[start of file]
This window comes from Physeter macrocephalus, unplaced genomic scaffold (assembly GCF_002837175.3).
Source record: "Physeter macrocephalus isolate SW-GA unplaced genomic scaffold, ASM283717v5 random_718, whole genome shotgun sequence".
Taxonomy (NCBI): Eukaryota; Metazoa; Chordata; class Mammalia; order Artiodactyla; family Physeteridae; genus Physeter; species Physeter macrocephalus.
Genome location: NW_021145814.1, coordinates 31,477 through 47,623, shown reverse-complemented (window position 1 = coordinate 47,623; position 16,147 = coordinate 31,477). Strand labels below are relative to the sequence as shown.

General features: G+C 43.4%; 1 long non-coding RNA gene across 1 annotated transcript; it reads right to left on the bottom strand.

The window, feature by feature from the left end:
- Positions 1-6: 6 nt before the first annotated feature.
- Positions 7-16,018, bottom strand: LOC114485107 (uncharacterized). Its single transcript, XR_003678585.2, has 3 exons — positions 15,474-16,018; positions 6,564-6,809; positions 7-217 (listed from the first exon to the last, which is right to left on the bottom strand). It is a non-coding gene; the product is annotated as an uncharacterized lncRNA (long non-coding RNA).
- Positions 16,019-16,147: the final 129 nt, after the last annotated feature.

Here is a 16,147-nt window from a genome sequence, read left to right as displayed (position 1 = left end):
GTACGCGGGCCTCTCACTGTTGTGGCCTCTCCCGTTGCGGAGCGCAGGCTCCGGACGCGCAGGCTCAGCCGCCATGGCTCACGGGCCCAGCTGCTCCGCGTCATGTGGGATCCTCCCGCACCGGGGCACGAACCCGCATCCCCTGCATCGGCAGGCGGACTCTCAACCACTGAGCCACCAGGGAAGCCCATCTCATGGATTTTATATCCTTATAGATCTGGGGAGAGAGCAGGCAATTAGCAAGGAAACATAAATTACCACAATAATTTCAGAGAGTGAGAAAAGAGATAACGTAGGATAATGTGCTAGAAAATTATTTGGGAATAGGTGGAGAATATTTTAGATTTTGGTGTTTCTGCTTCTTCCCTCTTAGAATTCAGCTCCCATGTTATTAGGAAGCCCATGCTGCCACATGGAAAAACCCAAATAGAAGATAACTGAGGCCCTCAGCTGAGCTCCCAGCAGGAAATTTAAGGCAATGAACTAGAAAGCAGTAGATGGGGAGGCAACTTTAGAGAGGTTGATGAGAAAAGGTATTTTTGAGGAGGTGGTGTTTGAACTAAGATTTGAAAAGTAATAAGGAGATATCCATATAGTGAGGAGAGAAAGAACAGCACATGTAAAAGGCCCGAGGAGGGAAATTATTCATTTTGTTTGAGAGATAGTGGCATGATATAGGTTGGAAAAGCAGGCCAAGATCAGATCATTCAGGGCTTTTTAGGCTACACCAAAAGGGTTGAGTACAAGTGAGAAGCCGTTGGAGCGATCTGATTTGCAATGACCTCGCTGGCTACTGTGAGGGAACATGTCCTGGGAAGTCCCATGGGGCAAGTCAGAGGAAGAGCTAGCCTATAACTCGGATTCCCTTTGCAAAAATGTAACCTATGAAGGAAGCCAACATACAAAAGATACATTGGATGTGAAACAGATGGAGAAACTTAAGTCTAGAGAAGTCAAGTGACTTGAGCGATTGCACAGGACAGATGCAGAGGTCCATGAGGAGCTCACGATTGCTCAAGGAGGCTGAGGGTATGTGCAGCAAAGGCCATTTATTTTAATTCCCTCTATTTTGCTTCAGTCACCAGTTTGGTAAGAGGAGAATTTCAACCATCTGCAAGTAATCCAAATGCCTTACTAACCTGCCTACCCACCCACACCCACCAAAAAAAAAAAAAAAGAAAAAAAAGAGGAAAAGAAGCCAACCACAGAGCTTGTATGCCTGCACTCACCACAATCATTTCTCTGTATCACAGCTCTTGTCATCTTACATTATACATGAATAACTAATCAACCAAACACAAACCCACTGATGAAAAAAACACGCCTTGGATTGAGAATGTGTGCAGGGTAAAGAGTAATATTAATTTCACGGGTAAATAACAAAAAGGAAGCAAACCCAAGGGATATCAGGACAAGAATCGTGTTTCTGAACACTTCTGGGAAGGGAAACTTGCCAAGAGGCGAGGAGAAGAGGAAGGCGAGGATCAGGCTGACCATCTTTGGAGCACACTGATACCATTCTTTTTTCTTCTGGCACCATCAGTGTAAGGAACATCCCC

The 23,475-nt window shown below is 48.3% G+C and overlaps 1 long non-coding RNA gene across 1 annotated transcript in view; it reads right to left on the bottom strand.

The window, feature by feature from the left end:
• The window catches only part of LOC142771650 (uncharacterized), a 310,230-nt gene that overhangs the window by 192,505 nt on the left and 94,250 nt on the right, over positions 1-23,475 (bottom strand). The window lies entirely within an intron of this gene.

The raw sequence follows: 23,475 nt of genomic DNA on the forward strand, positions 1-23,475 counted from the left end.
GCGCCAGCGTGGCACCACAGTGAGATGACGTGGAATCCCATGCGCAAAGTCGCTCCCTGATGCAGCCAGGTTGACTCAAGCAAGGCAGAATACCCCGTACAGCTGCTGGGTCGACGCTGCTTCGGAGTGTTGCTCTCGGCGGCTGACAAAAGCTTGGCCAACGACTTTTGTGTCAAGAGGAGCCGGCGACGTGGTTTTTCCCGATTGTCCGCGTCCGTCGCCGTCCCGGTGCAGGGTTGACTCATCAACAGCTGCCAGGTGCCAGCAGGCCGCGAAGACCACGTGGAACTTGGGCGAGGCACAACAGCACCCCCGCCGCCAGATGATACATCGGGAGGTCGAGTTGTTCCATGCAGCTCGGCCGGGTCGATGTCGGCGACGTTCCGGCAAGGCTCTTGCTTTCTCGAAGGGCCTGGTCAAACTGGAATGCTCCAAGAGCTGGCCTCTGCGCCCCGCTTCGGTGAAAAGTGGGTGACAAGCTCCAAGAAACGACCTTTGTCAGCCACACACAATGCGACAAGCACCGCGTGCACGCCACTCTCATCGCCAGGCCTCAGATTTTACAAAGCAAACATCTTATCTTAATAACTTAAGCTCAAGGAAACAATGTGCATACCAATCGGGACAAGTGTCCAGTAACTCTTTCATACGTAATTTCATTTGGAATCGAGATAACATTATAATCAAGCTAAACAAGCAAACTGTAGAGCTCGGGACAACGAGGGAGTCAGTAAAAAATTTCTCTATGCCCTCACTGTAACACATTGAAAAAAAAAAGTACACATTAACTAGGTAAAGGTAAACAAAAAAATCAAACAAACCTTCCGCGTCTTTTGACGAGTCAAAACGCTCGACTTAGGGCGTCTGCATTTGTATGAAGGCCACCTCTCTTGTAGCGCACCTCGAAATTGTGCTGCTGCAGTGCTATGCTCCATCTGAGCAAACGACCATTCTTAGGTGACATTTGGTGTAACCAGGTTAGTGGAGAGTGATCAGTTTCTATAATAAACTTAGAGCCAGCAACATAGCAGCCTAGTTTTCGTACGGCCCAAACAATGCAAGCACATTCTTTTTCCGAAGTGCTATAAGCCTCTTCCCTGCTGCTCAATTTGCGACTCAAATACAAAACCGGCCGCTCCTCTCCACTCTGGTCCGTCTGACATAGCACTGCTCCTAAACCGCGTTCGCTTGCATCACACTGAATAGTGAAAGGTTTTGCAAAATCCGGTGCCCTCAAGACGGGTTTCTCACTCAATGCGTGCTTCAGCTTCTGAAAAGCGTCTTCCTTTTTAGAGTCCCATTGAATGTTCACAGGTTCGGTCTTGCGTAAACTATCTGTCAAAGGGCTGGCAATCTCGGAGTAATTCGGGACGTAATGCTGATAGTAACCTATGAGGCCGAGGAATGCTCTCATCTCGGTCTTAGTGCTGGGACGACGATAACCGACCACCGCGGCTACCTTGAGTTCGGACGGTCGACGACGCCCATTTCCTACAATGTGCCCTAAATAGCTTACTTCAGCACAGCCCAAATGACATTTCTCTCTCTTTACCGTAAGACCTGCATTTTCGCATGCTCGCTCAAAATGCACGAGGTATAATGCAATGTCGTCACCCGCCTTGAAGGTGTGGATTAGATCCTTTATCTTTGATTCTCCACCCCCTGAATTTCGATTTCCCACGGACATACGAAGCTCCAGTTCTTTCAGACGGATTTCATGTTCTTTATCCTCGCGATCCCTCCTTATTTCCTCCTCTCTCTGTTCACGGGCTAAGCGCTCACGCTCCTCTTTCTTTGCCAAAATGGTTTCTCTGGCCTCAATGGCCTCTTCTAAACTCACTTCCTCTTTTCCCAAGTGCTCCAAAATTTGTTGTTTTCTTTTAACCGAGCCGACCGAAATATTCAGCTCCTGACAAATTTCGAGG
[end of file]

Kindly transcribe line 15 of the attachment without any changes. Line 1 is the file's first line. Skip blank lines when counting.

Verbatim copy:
The raw sequence follows: 23,475 nt of genomic DNA on the forward strand, positions 1-23,475 counted from the left end.